A silk umbrella of Chinese origin

A silk umbrella of Chinese origin

There’s not a drop in the sky, but one in ten people on the streets of Zhongshan, China, are carrying an umbrella. No, they’re not over prepared; they’re protecting the porcelain skin they’ve been trying to keep up all winter.

The word umbrella is taken from the Latin root umbra, which means shade. Though when people from the United States today traditionally think of umbrellas they immediately worry about the rain, the original use for umbrellas was not to guard from a downpour, but from the sun; the waterproof fabric that keeps users dry was not even implemented into Western umbrellas until the turn of the eighteenth century.

Those from the sweltering East Asian and Middle Eastern countries were among the first to use umbrellas—nearly 2,000 years ago. In China, umbrellas were first made of silks to guard from the sun, but soon changed to paper lacquered with oil to repel the rain. According to umbrella lore, red and yellow, colors representing luck, were reserved for the royalty, while the common people used blue, a color representing health.

A young boy in Africa uses his umbrella to shelter himself from the sun rather than the rain.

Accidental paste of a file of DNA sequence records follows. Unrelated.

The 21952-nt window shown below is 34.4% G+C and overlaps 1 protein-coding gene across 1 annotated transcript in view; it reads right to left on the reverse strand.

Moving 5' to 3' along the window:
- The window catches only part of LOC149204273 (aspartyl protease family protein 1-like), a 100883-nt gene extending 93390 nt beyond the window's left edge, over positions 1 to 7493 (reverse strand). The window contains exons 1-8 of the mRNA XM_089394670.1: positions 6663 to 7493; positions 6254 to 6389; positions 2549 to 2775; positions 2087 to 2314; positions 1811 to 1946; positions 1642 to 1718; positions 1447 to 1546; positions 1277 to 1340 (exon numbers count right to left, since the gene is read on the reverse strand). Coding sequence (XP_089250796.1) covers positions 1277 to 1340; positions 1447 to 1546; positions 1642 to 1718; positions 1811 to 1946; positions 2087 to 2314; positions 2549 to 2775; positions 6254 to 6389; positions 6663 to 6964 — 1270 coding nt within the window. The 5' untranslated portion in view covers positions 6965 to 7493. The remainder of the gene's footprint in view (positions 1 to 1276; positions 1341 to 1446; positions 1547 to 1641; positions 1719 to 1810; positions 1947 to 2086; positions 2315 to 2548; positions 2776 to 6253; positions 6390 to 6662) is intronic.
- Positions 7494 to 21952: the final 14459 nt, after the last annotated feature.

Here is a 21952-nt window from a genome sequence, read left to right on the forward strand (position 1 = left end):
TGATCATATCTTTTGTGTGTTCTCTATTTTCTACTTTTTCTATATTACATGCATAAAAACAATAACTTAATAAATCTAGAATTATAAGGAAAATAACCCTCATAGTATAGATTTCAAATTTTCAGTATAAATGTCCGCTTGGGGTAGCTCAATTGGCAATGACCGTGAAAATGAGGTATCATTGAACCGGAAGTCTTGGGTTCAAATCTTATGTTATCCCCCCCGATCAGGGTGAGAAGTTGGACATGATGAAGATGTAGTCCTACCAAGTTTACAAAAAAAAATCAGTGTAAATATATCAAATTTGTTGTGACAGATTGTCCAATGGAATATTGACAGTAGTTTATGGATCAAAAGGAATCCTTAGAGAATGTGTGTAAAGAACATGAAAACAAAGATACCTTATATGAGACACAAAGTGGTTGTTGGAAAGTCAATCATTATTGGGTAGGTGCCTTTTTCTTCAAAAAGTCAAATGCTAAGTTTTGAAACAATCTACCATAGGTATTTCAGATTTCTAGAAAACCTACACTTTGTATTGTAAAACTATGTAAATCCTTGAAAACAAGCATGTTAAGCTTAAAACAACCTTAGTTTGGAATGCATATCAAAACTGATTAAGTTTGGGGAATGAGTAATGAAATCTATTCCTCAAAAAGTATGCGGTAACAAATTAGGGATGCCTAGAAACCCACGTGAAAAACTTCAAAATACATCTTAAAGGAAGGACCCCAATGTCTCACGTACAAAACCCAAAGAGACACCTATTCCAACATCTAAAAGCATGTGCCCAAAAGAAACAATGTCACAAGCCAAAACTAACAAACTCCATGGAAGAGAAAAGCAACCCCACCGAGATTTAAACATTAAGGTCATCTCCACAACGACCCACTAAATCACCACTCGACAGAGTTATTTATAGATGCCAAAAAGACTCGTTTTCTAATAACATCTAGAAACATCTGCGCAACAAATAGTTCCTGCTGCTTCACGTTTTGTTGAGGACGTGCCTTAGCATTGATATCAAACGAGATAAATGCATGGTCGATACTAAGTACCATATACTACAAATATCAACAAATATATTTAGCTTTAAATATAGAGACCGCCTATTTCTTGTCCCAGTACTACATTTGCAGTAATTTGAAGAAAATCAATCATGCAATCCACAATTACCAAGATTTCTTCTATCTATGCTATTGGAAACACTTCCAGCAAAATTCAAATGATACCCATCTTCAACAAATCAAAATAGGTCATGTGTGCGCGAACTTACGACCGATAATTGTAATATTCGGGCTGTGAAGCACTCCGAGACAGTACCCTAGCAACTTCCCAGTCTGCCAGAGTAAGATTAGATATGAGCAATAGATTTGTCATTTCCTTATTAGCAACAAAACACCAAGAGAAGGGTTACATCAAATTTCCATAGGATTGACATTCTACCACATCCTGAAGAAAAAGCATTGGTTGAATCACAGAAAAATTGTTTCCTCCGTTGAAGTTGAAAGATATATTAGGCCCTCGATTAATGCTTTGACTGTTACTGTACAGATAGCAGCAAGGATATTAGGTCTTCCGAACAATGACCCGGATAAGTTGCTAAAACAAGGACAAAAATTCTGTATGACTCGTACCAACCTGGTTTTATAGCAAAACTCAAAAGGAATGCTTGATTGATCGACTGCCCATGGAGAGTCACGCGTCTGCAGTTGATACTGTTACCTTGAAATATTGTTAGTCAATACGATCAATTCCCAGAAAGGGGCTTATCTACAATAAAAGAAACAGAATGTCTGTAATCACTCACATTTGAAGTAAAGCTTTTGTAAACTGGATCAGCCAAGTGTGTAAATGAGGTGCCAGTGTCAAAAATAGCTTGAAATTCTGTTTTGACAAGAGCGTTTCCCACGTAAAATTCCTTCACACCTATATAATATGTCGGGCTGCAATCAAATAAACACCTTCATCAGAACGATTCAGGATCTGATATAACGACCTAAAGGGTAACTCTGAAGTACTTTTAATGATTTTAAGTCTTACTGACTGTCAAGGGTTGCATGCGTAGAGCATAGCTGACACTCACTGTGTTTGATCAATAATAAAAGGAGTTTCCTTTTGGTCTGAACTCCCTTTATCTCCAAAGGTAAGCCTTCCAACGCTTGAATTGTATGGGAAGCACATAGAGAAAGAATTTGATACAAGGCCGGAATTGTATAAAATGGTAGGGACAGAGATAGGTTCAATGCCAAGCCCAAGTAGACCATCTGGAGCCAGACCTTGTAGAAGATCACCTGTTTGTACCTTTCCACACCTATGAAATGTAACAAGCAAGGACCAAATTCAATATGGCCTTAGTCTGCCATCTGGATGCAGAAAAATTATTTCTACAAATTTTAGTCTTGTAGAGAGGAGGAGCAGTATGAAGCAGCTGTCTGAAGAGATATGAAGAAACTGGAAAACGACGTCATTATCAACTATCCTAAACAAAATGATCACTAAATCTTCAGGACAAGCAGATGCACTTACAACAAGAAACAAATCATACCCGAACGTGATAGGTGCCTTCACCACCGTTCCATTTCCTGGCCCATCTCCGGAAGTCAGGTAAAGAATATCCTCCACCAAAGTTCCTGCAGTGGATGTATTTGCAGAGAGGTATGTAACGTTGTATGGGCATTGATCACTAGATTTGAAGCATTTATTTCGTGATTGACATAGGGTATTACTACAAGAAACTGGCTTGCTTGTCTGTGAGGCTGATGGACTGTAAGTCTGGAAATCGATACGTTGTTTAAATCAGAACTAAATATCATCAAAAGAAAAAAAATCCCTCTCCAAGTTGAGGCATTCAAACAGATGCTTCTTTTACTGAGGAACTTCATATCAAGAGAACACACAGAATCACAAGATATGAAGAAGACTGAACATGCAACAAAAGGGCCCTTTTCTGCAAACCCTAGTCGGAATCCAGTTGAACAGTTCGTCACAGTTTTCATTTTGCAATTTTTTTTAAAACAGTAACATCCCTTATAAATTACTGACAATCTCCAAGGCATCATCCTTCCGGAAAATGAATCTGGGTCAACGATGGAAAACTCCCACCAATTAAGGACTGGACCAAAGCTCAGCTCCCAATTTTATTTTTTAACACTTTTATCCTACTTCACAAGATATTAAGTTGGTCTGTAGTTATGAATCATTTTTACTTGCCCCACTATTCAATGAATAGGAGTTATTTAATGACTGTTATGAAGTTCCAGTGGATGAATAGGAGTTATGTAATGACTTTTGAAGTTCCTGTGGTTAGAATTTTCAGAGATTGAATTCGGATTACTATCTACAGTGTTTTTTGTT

In Thailand, umbrellas look very similar in shape to the paper ones in China, but rather than adopting the use of paper, Thai people continue to use colorful silks. Each year in the city of Bo Sang, native residents celebrate these traditional umbrellas in a unique festival, which takes place each January. The festival not only displays the parasols-turned-works-of-art, but they also use them in dances and parades throughout the celebration.

Though the use of umbrellas spread throughout the world—coming to Italy and then France under the name parasol—umbrellas were not a common accessory until nearly 1730, when a traveling philanthropist named Jonas Hanway began to carry his own umbrella around the streets of London. To the socialites around him, the trend seemed eccentric at first; however, it was soon adopted by the vast majority of male and female Londoners alike.

In Spain, umbrellas are used rain or shine, but they also serve a decorative capacity. For Easter celebrations in April, Semana Santa, residents along the main street of Alicante hang large colorful umbrellas

A canopy of umbrellas at the Semana Santa festival.

overhead, blanketing the sky in a canopy of rain shields. The umbrellas are the traditional size for everyday use, but their colors are vibrant pinks, greens, blues, and yellows, which bring a spring cheer to the road.

As you travel throughout the world, keep a look out for the umbrellas of the people you visit. How they use these umbrellas, along with what they look like and are made of, can tell you a great deal about the people who wield them.

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Courtney Manwaring